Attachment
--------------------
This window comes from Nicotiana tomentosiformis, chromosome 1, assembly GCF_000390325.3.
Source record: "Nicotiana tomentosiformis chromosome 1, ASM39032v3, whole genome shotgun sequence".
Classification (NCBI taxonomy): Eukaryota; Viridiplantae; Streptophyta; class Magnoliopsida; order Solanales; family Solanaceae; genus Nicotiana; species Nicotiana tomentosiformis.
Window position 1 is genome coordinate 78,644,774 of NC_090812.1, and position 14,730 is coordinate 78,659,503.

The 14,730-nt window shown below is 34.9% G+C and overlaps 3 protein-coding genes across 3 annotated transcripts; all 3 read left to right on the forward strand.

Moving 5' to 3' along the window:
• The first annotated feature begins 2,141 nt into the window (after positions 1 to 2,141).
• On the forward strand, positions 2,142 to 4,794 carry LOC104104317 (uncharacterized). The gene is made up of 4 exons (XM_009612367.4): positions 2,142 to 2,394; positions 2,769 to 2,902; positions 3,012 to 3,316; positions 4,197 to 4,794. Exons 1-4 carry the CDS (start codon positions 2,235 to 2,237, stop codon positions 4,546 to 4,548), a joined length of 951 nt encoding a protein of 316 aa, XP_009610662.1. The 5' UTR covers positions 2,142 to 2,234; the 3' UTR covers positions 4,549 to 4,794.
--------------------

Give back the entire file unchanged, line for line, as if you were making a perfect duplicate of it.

This window comes from Nicotiana tomentosiformis, chromosome 1, assembly GCF_000390325.3.
Source record: "Nicotiana tomentosiformis chromosome 1, ASM39032v3, whole genome shotgun sequence".
Classification (NCBI taxonomy): Eukaryota; Viridiplantae; Streptophyta; class Magnoliopsida; order Solanales; family Solanaceae; genus Nicotiana; species Nicotiana tomentosiformis.
Window position 1 is genome coordinate 78,644,774 of NC_090812.1, and position 14,730 is coordinate 78,659,503.

The 14,730-nt window shown below is 34.9% G+C and overlaps 3 protein-coding genes across 3 annotated transcripts; all 3 read left to right on the forward strand.

Moving 5' to 3' along the window:
• The first annotated feature begins 2,141 nt into the window (after positions 1 to 2,141).
• On the forward strand, positions 2,142 to 4,794 carry LOC104104317 (uncharacterized). The gene is made up of 4 exons (XM_009612367.4): positions 2,142 to 2,394; positions 2,769 to 2,902; positions 3,012 to 3,316; positions 4,197 to 4,794. Exons 1-4 carry the CDS (start codon positions 2,235 to 2,237, stop codon positions 4,546 to 4,548), a joined length of 951 nt encoding a protein of 316 aa, XP_009610662.1. The 5' UTR covers positions 2,142 to 2,234; the 3' UTR covers positions 4,549 to 4,794.